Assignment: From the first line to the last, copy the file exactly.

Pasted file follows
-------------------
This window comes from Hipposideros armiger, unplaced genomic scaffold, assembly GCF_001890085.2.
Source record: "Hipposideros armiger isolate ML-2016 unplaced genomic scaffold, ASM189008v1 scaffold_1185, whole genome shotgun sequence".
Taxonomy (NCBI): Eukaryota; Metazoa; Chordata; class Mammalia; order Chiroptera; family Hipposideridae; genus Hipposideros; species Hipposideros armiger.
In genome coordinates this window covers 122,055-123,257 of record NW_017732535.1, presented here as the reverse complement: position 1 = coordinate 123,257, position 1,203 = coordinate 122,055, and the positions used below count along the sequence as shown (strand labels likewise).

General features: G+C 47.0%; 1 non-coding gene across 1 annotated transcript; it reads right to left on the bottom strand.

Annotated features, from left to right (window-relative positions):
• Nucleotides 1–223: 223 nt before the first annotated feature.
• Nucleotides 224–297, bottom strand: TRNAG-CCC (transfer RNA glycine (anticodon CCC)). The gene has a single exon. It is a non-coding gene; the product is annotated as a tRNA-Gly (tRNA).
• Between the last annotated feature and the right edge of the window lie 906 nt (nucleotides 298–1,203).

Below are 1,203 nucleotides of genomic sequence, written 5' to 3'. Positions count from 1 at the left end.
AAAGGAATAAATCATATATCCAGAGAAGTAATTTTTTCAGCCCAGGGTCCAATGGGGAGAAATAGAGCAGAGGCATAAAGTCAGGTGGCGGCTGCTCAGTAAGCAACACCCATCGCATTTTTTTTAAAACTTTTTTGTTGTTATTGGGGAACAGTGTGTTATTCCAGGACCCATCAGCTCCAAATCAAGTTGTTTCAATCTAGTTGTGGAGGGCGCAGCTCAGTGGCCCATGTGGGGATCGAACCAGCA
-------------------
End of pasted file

This window comes from Hipposideros armiger, unplaced genomic scaffold, assembly GCF_001890085.2.
Source record: "Hipposideros armiger isolate ML-2016 unplaced genomic scaffold, ASM189008v1 scaffold_1185, whole genome shotgun sequence".
Taxonomy (NCBI): Eukaryota; Metazoa; Chordata; class Mammalia; order Chiroptera; family Hipposideridae; genus Hipposideros; species Hipposideros armiger.
In genome coordinates this window covers 122,055-123,257 of record NW_017732535.1, presented here as the reverse complement: position 1 = coordinate 123,257, position 1,203 = coordinate 122,055, and the positions used below count along the sequence as shown (strand labels likewise).

General features: G+C 47.0%; 1 non-coding gene across 1 annotated transcript; it reads right to left on the bottom strand.

Annotated features, from left to right (window-relative positions):
• Nucleotides 1–223: 223 nt before the first annotated feature.
• Nucleotides 224–297, bottom strand: TRNAG-CCC (transfer RNA glycine (anticodon CCC)). The gene has a single exon. It is a non-coding gene; the product is annotated as a tRNA-Gly (tRNA).
• Between the last annotated feature and the right edge of the window lie 906 nt (nucleotides 298–1,203).

Below are 1,203 nucleotides of genomic sequence, written 5' to 3'. Positions count from 1 at the left end.
AAAGGAATAAATCATATATCCAGAGAAGTAATTTTTTCAGCCCAGGGTCCAATGGGGAGAAATAGAGCAGAGGCATAAAGTCAGGTGGCGGCTGCTCAGTAAGCAACACCCATCGCATTTTTTTTAAAACTTTTTTGTTGTTATTGGGGAACAGTGTGTTATTCCAGGACCCATCAGCTCCAAATCAAGTTGTTTCAATCTAGTTGTGGAGGGCGCAGCTCAGTGGCCCATGTGGGGATCGAACCAGCA